Exploring the Realm of Science through Project Avatar at UNSW

UNSW Sydney Spearheads Innovative Approach to Spinal Cord Injury Recovery

In Sydney, research at the University of New South Wales (UNSW) and Neuroscience Research Australia (NeuRA) is offering a new avenue of hope for those suffering from complete spinal cord injuries (SCI), a condition that typically means a complete loss of sensation and mobility below the injury point. However, it has been discovered that approximately 50% of people with complete SCI still have residual signals from touch reaching their brains, signals which the brain interprets as “noise” rather than touch.

Project Avatar, a collaborative initiative between UNSW Sydney’s School of Psychology and NeuRA, is looking to change the paradigm for SCI recovery by using immersive virtual reality to retrain and reconnect the brain’s perception of touch and movement. Lead researcher Professor Sylvia Gustin explains the project’s aim is to utilize the brain’s dynamic nature to recover from neurological disorders, such as SCI, by harnessing its ability to form new neural connections.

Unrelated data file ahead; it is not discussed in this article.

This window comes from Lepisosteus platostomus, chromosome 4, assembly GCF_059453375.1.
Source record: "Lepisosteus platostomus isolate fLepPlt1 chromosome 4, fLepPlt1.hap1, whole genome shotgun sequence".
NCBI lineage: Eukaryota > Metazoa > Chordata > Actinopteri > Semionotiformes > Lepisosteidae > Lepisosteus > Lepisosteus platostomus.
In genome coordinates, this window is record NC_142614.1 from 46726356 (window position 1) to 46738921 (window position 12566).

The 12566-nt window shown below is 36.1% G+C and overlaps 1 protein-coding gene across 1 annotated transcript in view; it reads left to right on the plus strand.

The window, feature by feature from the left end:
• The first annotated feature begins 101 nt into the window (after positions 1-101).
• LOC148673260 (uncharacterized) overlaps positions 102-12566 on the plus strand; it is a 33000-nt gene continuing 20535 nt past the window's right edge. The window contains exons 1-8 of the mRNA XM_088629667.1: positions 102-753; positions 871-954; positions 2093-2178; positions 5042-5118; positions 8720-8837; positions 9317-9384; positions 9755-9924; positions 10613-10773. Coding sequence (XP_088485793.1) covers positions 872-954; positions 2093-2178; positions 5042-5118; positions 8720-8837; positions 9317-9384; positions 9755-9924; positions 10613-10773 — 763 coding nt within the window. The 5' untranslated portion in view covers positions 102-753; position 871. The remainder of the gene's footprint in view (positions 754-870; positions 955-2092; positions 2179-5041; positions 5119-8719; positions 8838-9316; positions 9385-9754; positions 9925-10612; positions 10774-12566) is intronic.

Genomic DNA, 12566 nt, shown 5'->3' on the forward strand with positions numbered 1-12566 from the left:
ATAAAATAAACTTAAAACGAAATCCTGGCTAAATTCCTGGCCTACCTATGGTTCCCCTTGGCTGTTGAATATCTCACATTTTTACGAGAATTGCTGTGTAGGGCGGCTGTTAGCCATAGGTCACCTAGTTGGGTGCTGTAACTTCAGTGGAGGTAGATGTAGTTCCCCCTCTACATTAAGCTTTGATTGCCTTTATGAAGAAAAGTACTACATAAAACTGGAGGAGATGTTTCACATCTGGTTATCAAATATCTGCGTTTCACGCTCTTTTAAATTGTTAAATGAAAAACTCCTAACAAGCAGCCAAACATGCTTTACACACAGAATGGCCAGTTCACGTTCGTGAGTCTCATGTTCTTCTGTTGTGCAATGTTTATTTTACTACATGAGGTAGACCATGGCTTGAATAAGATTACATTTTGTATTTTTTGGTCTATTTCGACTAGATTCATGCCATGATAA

The project employs an innovative technique where a patient controls an avatar in a virtual environment and receives concurrent real-world tactile stimulation, thereby reinforcing the touch signals being sent to the brain. This dual input helps the brain relearn to recognize these signals as sensations.

James Stanley’s story is a testament to the potential of Project Avatar. After sustaining a rare form of SCI known as surfer’s myelopathy, Stanley began participating in the

Source: UNSW Sydney

LETS GET IN CONTACT

For immediate assistance, please call 855.586.2615
  • Hidden
  • Hidden
  • Hidden
  • Hidden
  • Hidden
  • Hidden
  • Hidden
  • Hidden
  • Hidden
  • Hidden
  • Hidden
  • Hidden
  • Hidden
  • Hidden
  • Hidden
  • Hidden
  • Hidden
  • Hidden
  • Hidden
  • Hidden
  • Hidden
  • Hidden
  • Hidden
  • Hidden
  • Hidden
  • This field is for validation purposes and should be left unchanged.